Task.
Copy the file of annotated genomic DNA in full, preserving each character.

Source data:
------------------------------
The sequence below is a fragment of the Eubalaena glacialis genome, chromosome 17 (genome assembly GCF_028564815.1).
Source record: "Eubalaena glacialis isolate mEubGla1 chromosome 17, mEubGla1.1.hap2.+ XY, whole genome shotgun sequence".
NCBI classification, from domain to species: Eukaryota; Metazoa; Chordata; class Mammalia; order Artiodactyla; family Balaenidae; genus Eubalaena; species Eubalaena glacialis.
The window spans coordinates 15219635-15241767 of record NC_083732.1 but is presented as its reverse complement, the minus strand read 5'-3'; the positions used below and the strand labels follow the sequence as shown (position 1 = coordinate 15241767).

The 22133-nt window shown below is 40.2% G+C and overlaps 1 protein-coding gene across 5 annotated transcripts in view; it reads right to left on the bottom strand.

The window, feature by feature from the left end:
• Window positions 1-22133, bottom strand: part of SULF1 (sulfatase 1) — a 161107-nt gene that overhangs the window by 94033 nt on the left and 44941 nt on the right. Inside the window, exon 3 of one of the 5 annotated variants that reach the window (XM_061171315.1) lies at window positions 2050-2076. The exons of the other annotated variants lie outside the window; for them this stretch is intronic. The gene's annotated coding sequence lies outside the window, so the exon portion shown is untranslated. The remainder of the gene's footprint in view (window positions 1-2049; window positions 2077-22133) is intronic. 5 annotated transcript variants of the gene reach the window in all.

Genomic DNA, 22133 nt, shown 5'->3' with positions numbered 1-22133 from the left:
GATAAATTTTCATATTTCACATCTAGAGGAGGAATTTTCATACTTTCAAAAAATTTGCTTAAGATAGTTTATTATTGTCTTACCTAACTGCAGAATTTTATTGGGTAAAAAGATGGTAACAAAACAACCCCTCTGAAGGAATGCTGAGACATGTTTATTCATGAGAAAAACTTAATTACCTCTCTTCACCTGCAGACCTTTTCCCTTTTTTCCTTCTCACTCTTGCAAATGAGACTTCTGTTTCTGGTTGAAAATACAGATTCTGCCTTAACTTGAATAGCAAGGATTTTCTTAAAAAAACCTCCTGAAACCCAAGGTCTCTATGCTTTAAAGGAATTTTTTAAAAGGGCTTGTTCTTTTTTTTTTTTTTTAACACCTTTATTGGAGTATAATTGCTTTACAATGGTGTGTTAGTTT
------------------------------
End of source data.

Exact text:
The sequence below is a fragment of the Eubalaena glacialis genome, chromosome 17 (genome assembly GCF_028564815.1).
Source record: "Eubalaena glacialis isolate mEubGla1 chromosome 17, mEubGla1.1.hap2.+ XY, whole genome shotgun sequence".
NCBI classification, from domain to species: Eukaryota; Metazoa; Chordata; class Mammalia; order Artiodactyla; family Balaenidae; genus Eubalaena; species Eubalaena glacialis.
The window spans coordinates 15219635-15241767 of record NC_083732.1 but is presented as its reverse complement, the minus strand read 5'-3'; the positions used below and the strand labels follow the sequence as shown (position 1 = coordinate 15241767).

The 22133-nt window shown below is 40.2% G+C and overlaps 1 protein-coding gene across 5 annotated transcripts in view; it reads right to left on the bottom strand.

The window, feature by feature from the left end:
• Window positions 1-22133, bottom strand: part of SULF1 (sulfatase 1) — a 161107-nt gene that overhangs the window by 94033 nt on the left and 44941 nt on the right. Inside the window, exon 3 of one of the 5 annotated variants that reach the window (XM_061171315.1) lies at window positions 2050-2076. The exons of the other annotated variants lie outside the window; for them this stretch is intronic. The gene's annotated coding sequence lies outside the window, so the exon portion shown is untranslated. The remainder of the gene's footprint in view (window positions 1-2049; window positions 2077-22133) is intronic. 5 annotated transcript variants of the gene reach the window in all.

Genomic DNA, 22133 nt, shown 5'->3' with positions numbered 1-22133 from the left:
GATAAATTTTCATATTTCACATCTAGAGGAGGAATTTTCATACTTTCAAAAAATTTGCTTAAGATAGTTTATTATTGTCTTACCTAACTGCAGAATTTTATTGGGTAAAAAGATGGTAACAAAACAACCCCTCTGAAGGAATGCTGAGACATGTTTATTCATGAGAAAAACTTAATTACCTCTCTTCACCTGCAGACCTTTTCCCTTTTTTCCTTCTCACTCTTGCAAATGAGACTTCTGTTTCTGGTTGAAAATACAGATTCTGCCTTAACTTGAATAGCAAGGATTTTCTTAAAAAAACCTCCTGAAACCCAAGGTCTCTATGCTTTAAAGGAATTTTTTAAAAGGGCTTGTTCTTTTTTTTTTTTTTTAACACCTTTATTGGAGTATAATTGCTTTACAATGGTGTGTTAGTTT